After a short nap, and despite a pessimistic weather forecast, Batten left Thies at 4:45am, 13 November. Because of the short airfield, and the amount of fuel being carried, she opted to lighten the load of her aircraft. Among other items, she left behind her tool kit, signal pistol, spare engine parts, emergency water and life raft.[121] She soon ran into the South Atlantic convergence zone and the weather encountered at this stage meant that she effectively flew blind for some time. A local magnetic disturbance affected her compass, and she had to resort to her turn indicator to ensure she kept to her bearing.[122] Despite these difficulties, she still encountered her target landmark, Cap San Roque, once she reached the Brazilian coastline after 12 and a half hours of flying. She landed at Port Natal after thirteen hours, 15 minutes, of her departure from Thies; this lowered the record for a solo crossing of the South Atlantic by three hours. It had taken her two days, thirteen hours and 15 minutes to fly from England to Brazil, breaking Mollison's record by nearly 24 hours. She also had achieved the overall fastest flight time for crossing the Atlantic, beating by 22 minutes the record set by a four-engined Air France mail aeroplane.[123]

The next day, 14 November, Batten set out for Rio de Janeiro, a flight of around 10 hours duration. On the way, the Gull suffered a fuel leak and she had to land on a beach about 175 miles (282 km) from her destination. She was able to find shelter at a nearby village. According to Batten, she telegraphed for assistance but there was considerable consternation when she did not arrive at Rio at her scheduled time and, in the absence of knowledge of her whereabouts, search and rescue aircraft were dispatched in the morning. After a few hours, her Gull, and the Batten herself, were located. The Brazilian Air Force provided fuel and repaired her propeller, damaged when landing, and she continued onto Rio and landed at Campos dos Alfonsos.[124][125]

In a photograph from the Brazilian archives, Jean Batten and her Gull are shown on the deck of a passenger ship

Batten stayed a week in Rio, attending a number of society receptions. She was gifted ₤500 by the local British Chamber of Commerce and made a honourary officer in the Brazilian Air Force,[124] which also presented her a trophy, "The Spirit of Aviation".[126] In addition, the Brazilian President, Dr. Vargas, presented her with the Order of the Southern Cross; according to Batten, she was the first British woman, other than Royalty, to be so honoured. She then flew onto Argentina and Uruguay for further receptions.[124][127] While in Buenos Aires, she received an offer from Charles Lindbergh to make a lecture tour of the United States. She declined, opting instead to return to England. According to Peggy Kelman, an Australian aviatrix of the 1930s interviewed by Mackersey, Batten had written to her mother for permission to take the tour but this was not forthcoming and she was ordered to go back to England. She arrived at Southampton on 23 December aboard the RMS Asturias, the Gull in its hold. In her autobiography, Batten makes no mention of Lindberg's offer, noting that she wanted to be in London for Christmas.[128][129]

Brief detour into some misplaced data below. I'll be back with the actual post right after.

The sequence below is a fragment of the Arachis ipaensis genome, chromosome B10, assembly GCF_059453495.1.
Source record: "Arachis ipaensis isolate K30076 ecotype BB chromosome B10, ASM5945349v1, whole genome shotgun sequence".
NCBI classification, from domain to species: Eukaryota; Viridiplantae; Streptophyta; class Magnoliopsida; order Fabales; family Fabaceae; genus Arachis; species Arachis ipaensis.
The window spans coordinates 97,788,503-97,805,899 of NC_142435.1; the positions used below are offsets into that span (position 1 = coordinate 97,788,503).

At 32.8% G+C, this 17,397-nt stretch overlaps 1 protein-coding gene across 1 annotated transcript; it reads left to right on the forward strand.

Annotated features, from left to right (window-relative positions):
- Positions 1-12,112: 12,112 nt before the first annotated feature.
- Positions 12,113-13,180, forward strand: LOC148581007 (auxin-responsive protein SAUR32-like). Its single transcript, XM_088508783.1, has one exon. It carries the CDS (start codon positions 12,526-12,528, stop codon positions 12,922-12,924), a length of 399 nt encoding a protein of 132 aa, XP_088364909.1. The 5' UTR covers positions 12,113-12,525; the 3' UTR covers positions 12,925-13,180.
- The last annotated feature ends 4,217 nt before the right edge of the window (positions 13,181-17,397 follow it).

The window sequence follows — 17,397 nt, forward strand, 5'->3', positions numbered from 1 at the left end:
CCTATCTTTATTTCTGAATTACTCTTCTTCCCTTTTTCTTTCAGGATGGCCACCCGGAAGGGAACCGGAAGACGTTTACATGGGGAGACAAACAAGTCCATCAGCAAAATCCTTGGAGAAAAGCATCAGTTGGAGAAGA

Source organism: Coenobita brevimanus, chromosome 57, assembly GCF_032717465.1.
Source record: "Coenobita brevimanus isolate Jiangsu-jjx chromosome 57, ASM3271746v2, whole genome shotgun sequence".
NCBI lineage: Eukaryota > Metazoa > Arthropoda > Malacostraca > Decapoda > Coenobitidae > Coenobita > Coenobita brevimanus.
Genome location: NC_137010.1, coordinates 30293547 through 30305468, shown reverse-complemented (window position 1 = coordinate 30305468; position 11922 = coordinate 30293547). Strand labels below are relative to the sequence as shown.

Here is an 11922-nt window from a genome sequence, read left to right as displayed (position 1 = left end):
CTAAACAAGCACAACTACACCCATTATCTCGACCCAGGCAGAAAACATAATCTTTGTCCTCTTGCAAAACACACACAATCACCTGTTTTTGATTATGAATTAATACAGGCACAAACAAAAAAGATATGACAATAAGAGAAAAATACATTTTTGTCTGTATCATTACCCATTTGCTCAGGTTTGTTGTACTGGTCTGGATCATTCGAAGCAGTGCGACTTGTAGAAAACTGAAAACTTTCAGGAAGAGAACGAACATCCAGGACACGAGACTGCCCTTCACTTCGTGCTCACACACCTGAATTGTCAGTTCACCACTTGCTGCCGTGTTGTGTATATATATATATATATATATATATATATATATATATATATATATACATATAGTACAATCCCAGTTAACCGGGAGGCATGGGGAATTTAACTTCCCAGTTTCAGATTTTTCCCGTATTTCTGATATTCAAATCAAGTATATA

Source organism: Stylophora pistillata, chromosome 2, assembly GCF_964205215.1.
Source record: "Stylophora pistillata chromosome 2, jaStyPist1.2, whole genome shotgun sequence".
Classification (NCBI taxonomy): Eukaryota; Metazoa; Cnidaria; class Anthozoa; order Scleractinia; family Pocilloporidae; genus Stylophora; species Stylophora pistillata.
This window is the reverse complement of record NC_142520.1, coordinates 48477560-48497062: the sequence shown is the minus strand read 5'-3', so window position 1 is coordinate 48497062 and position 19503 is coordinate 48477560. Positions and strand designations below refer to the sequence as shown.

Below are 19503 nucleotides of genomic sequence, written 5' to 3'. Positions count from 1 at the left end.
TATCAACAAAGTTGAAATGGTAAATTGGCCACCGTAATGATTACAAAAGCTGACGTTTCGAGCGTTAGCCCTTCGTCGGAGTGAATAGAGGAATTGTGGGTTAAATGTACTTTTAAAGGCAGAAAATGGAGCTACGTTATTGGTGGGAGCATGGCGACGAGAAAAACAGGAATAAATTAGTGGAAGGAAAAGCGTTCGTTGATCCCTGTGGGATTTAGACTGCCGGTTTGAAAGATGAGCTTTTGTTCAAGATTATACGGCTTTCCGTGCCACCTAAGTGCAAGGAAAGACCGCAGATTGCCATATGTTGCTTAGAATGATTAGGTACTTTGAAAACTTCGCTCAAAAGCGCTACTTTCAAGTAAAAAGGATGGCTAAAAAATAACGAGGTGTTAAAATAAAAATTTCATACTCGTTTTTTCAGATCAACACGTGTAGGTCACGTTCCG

Interlude[edit]

After spending Christmas Day with her mother in Hatfield, Batten went to Southampton to fly her Gull back to Hatfield aerodrome. During the flight, she crashed her aeroplane. In an interview given to a reporter of the Daily Express, she blamed an engine failure that forced her to glide to a crash landing on South Downs, in West Sussex. She suffered a cut to her head and a concussion, while the Gull's wings were twisted and its undercarriage torn away.[130] The Gull was taken to Gravesend to be repaired. During this time,[126] and claiming her aeroplane was "being overhauled",[131] she went to Paris to receive a gold medal presented by the French Academy of Sports and met Louis Blériot. The French Government shortly announced its intention to award her the Chevalier de la Légion d'Honneur.[126]

She continued to receive further honours: these included the Britannia Trophy, awarded by the Royal Aero Club for the most meritorious flight of 1935 to be made by a British subject, the Challenge Trophy, which she was awarded for the second time by the Women's International Association of Aeronautics, and the Harmon Trophy, jointly awarded to Batten and Amelia Earhart.[Note 8] The Daily Express also named her as one of its five "Women of 1935".[126]

Once her Gull was repaired, Batten took her mother on a flying holiday to Spain and Morocco.[126] Once back in England, she was often attended public engagements and functions but otherwise was largely reclusive, staying in Hatfield.[132] In June, Batten was created Commander of the Order of the British Empire (CBE) in the King's Birthday Honours, for "general services to aviation".[133] The New Zealand Government had agitated for Batten to be made a Dame but this was not entertained by officials in London, who were also reluctant to be seen as rewarding risky record flight attempts.[134] She was invested with the CBE by King Edward VIII in a ceremony at Buckingham Palace on 14 July.[135]